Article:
Vogler, Sabine; Schneider, Peter; Lepuschütz, Lena (2020): Impact of changes in the methodology of external price referencing on medicine prices: discrete-event simulation. Cost Effectiveness and Resource Allocation, 18 (51). https://doi.org/10.1186/s12962-020-00247-3.

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BACKGROUND: Several governments apply the policy of external price referencing (EPR), which considers the prices of a medicine in one or more other countries for the purpose of setting the price in the own country. Different methodological choices can be taken to design EPR. The study aimed to analyse whether, or not, and how changes in the methodology of EPR can impact medicine prices. *** METHODS: The real-life EPR methodology as of Q1/2015 was surveyed in all European Union Member States (where applicable), Iceland, Norway and Switzerland through a questionnaire responded by national pricing authorities. Different scenarios were developed related to the parameters of the EPR methodology. Discrete-event simulations of fictitious prices in the 28 countries of the study that had EPR were run over 10 years. The continuation of the real-life EPR methodology in the countries as surveyed in 2015, without any change, served as base case. *** RESULTS: In most scenarios, after 10 years, medicine prices in all or most surveyed countries were - sometimes considerably - lower than in the base case scenario. But in a few scenarios medicine prices increased in some countries. Consideration of discounts (an assumed 20% discount in five large economies and the mandatory discount in Germany, Greece and Ireland) and determining the reference price based on the lowest price in the country basket would result in higher price reductions (on average − 47.2% and − 34.2% compared to the base case). An adjustment of medicine price data of the reference countries by purchasing power parities would lead to higher prices in some more affluent countries (e.g. Switzerland, Norway) and lower prices in lower-income economies (Bulgaria, Romania, Hungary, Poland). Regular price revisions and changes in the basket of reference countries would also impact medicine prices, however to a lesser extent. *** CONCLUSIONS: EPR has some potential for cost-containment. Medicine prices could be decreased if certain parameters of the EPR methodology were changed. If public payers aim to apply EPR to keep medicine prices at more affordable levels, they are encouraged to explore the cost-containment potential of this policy by taking appropriate methodological choices in the EPR design.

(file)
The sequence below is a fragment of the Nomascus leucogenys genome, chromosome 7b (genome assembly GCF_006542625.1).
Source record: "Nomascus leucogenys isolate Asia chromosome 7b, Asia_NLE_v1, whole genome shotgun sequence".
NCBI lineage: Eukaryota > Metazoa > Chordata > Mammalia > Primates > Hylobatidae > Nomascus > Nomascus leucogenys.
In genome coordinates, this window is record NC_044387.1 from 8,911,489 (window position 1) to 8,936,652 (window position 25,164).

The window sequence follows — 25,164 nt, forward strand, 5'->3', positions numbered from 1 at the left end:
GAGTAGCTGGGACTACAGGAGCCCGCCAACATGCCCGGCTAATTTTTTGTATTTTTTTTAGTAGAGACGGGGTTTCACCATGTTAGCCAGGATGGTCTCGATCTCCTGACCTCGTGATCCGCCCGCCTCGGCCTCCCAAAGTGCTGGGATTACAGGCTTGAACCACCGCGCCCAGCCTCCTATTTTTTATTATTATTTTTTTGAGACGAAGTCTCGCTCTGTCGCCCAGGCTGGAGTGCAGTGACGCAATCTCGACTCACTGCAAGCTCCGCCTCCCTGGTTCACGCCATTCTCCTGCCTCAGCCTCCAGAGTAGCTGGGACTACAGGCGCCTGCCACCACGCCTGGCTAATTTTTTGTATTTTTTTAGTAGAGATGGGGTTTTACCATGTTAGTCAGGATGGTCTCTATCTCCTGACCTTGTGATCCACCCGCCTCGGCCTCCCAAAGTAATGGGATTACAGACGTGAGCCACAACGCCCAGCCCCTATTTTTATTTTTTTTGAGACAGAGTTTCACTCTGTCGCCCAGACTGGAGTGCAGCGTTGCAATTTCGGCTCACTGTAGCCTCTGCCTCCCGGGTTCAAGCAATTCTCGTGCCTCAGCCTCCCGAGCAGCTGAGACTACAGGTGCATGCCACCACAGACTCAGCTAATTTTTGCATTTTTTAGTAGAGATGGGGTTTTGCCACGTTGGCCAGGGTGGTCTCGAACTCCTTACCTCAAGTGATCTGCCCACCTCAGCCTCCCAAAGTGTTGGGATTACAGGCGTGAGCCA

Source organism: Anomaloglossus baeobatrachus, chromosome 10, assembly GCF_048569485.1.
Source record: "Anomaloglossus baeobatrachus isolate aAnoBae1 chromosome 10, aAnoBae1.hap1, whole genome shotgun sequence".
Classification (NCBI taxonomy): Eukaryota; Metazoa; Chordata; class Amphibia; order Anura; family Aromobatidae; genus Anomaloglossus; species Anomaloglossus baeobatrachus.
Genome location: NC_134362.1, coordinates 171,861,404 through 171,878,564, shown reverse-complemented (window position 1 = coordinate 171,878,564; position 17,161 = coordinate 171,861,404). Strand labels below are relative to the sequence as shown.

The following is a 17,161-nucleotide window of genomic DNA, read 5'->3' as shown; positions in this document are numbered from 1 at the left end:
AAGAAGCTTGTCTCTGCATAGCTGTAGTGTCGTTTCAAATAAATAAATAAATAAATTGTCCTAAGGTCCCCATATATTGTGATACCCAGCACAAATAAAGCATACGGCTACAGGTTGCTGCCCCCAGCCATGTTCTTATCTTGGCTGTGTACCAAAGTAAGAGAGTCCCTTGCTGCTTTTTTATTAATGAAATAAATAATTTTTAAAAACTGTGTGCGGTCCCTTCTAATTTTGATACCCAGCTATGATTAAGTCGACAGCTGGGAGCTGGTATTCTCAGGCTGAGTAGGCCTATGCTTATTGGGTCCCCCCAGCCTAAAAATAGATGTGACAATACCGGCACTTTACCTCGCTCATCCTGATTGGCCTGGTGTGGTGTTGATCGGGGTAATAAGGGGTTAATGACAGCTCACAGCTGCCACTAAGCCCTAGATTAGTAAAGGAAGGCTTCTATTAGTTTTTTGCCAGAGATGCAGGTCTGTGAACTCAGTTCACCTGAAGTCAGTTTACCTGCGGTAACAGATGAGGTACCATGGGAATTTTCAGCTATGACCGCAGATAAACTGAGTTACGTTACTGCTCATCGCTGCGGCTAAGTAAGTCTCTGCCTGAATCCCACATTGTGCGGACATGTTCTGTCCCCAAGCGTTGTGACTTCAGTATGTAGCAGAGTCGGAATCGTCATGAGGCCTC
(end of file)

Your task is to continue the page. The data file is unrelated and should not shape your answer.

Item Type: Article
Subjects: OEBIG > Pharmaoekonomie
Date Deposited: 08 Jan 2021 06:52
Last Modified: 08 Jan 2021 06:52
URI: https://jasmin.goeg.at/id/eprint/1542